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Mous Lamrabat: Luxury in the Bush

Mous Lamrabat’s work combines traditional cultural heritage, Western influences, and ostentatious luxury. Her colorful, subtly provocative world is on display in Toulouse at Galerie Le Château d’Eau, from June 2 to August 27, 2023.

A full veil covers a woman’s entire face, except for her eyes. The bright red niqab is emblazoned with the Superman logo, like a superhero costume. Behind her, the ochre landscape evokes Mous Lamrabat’s origins. Born in Morocco, the photographer grew up and studied in Belgium. Describing himself as a “citizen of the world,” his dual culture is his direct inspiration. Represented by Casablanca’s Galerie Loft, this is the artist’s first exhibition in France. 

Lamrabat grew up in Ghent in a very traditional environment, steeped in the 1990s’ pop culture. This rich and outlandish decade in popular culture, especially where music and hip-hop are concerned, was his main source of inspiration. “Everything was extravagant. At the time, brands weren’t interested in rappers. Rappers had to create their own style, and it was almost even more trendy. It’s as if they created fashion from nothing.” 

Heads up, 2021. Courtesy of Loft Gallery. © Mous Lamrabat
Heads up, 2021. Courtesy of Loft Gallery. © Mous Lamrabat
X-Rated #10, 2022 Courtesy of Loft Gallery. © Mous Lamrabat
X-Rated #10, 2022 Courtesy of Loft Gallery. © Mous Lamrabat

An ode to love 

Mere 28mm separate interior designer from photographer. It was after seeing artist JR’s documentary, 28 millimeters: Portrait of a Generation, that Lamrabat decided to abandon his studies in design and take up photography. “I said to myself ‘tomorrow I’m going to go to the market and buy a camera’. It was a Nikon F99, worth about €40. It was a film camera, I had no idea what it could do, but I couldn’t afford a digital one.”

Lamrabat is a self-taught photographer, thanks to the Internet. Although he didn’t study photography, he has always loved fashion and clothes. True to his background, he appropriates the conventions only to better subvert them. So, even at the opening, his cap bears not the Nike swoosh but the Arabic symbol for “love.” “People are looking for meaning in my photos. The message is love, always love,” Lambrat asserts.

To the Moon and Back #2, 2021. Courtesy of Loft Gallery. © Mous Lamrabat
To the Moon and Back #2, 2021. Courtesy of Loft Gallery. © Mous Lamrabat

He often strolls around his own exhibitions. “People don’t know who I am, so I listen in on their conversations. I learn a lot about my own work from other people! I never give explanations, otherwise it’s too confusing.” There are no informative foldouts, labels, or pamphlets: his work stems above all from the need for self-expression: whether as a fashion or art photographer, it makes no difference. Through art, he can present himself the way he really is: “As I matured, I realized how much my work resonated with other people and their personal stories. Today it’s almost become a responsibility to carry on.”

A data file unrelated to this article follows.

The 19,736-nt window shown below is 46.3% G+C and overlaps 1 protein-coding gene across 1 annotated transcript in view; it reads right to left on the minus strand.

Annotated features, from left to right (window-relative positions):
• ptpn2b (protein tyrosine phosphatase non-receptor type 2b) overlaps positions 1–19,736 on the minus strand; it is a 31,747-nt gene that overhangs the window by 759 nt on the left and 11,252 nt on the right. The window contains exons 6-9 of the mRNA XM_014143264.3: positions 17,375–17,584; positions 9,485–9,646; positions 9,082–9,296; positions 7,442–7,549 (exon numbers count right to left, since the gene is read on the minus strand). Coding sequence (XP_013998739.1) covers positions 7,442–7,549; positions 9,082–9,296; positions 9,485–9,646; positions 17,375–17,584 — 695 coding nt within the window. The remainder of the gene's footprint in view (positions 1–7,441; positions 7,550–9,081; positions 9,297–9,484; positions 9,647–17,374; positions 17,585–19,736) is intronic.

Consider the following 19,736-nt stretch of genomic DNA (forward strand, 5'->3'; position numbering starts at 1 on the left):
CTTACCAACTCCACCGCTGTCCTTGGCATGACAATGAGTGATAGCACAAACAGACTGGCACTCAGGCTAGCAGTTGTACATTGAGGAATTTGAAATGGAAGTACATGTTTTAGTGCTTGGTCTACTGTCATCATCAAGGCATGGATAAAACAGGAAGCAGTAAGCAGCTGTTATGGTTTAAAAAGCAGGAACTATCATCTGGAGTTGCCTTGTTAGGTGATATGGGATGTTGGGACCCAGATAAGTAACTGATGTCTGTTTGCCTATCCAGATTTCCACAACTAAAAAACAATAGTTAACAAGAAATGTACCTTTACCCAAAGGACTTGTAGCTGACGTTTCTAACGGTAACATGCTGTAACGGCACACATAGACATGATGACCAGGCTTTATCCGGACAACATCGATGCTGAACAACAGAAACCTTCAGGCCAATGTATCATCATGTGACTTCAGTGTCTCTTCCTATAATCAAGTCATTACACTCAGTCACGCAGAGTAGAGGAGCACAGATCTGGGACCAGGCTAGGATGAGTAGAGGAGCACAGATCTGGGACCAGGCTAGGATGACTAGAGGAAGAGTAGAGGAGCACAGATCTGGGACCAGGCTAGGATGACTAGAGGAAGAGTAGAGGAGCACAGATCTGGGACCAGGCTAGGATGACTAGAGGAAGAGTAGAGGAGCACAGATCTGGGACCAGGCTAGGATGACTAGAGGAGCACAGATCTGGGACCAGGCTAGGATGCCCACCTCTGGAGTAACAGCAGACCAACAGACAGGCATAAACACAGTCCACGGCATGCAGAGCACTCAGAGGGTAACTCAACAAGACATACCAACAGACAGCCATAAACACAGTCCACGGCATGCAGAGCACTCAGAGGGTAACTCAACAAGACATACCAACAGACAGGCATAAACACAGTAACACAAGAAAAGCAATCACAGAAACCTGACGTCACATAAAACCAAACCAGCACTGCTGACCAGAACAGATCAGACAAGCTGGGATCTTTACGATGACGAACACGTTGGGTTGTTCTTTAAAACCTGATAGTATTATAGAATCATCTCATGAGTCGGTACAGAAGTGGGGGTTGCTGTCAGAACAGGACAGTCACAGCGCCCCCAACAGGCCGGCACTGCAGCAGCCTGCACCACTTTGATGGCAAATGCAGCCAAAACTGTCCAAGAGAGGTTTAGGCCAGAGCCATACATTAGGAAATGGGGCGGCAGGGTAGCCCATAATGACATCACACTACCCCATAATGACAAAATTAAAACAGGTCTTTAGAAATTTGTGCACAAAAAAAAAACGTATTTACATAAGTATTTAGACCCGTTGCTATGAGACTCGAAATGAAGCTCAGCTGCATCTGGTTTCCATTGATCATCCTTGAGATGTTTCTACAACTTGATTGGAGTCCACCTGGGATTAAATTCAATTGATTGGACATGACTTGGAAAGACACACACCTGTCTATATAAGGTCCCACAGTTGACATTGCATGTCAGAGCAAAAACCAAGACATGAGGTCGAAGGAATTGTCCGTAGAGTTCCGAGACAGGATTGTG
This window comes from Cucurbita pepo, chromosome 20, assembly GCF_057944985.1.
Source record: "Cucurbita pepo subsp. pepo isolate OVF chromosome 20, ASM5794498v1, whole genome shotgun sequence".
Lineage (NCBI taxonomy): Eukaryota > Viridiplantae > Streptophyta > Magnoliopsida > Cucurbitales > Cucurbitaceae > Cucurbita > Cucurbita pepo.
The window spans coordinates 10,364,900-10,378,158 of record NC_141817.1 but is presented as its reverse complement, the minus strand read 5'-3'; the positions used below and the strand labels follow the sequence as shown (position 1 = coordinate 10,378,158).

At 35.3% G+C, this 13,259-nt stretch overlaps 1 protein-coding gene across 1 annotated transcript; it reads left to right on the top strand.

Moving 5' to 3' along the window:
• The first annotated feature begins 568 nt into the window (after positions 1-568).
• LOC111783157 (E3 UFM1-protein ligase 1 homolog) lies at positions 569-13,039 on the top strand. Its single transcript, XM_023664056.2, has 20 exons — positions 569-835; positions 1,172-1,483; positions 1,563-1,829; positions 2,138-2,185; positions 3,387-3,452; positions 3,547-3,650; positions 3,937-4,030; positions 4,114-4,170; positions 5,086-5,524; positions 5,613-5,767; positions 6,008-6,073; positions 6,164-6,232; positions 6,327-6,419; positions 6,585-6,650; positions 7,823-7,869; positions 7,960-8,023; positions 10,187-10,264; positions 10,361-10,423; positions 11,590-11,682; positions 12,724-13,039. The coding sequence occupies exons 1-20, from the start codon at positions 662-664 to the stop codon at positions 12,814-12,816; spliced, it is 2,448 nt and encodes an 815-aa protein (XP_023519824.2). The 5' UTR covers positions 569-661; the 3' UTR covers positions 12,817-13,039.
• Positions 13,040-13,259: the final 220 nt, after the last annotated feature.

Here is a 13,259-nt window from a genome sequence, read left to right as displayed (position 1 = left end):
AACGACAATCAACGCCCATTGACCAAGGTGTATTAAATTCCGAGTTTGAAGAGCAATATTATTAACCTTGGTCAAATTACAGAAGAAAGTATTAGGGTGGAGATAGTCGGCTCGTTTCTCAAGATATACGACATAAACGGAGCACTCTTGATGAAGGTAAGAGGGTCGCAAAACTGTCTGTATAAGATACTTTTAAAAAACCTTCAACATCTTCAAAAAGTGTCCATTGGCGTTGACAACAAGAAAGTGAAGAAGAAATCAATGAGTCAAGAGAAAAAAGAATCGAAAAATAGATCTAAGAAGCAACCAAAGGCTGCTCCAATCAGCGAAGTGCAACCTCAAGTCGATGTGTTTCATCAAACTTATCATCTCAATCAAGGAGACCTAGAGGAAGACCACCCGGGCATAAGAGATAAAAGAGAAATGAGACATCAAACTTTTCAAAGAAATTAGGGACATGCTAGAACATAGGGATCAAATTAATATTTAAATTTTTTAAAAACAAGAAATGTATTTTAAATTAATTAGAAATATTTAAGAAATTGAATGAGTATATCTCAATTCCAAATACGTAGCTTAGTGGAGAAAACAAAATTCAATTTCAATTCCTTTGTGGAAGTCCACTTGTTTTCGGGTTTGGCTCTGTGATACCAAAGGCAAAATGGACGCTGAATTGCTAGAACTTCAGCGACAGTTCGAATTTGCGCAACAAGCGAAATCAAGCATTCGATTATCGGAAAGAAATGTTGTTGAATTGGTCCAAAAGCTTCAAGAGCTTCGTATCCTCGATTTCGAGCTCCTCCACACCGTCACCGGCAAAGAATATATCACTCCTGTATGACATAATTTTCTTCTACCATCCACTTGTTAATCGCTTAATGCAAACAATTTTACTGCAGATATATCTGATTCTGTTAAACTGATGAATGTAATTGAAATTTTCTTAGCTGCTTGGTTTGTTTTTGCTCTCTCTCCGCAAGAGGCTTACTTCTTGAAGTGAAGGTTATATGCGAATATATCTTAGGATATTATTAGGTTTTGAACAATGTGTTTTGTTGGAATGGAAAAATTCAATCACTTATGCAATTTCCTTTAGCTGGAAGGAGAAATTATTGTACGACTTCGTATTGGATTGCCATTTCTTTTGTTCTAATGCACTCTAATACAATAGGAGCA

Luxury, fashion, and cultural identity

In one image, a clown poses with his face framed by his hands encased in a pair of Louis Vuitton boxing gloves. “I bought them in a souk,” laughs Lamrabat. It must be said, the photographer’s native Morocco is home to the manufacture of the highest number of counterfeit products in the world. This hasn’t kept Lamrabat from collaborating with such brands as Yves Saint Laurent Beauty, Burberry, Chanel, and WhatsApp. Once a McDonald’s employee, Lamrabat now uses the fast-food logo in his creations: as a henna tattoo on the back of a model’s hands or molded into earrings, the emblematic double arches are hijacked and combined with traditional Moroccan objects. 

Louis the Clown, 2021. © Mous Lamrabat
Louis the Clown, 2021. © Mous Lamrabat
Do you want fries with that, 2019. Courtesy of Loft Gallery. © Mous Lamrabat
Do you want fries with that, 2019. Courtesy of Loft Gallery. © Mous Lamrabat

Christian Caujolle, artistic director of Galerie du Château d’Eau, describes the photographer’s work as “seriously playful, playfully serious.” Mous Lamrabat is well aware that the world of fashion and luxury has changed radically over the last thirty years: Luxury houses have morphed into giant corporations, with logos as important as designers’ names. The artist humorously defuses questions of globalization and fashion standardization. His aim is to show that identity, albeit modified by societal changes, lives on. 

Mous Lamrabat, exhibition at Galerie Le Château d’Eau, June 2 to August 27, 2023.

Mashallah with extra cheese, 2021. Courtesy of Loft Gallery. © Mous Lamrabat
Mashallah with extra cheese, 2021. Courtesy of Loft Gallery. © Mous Lamrabat

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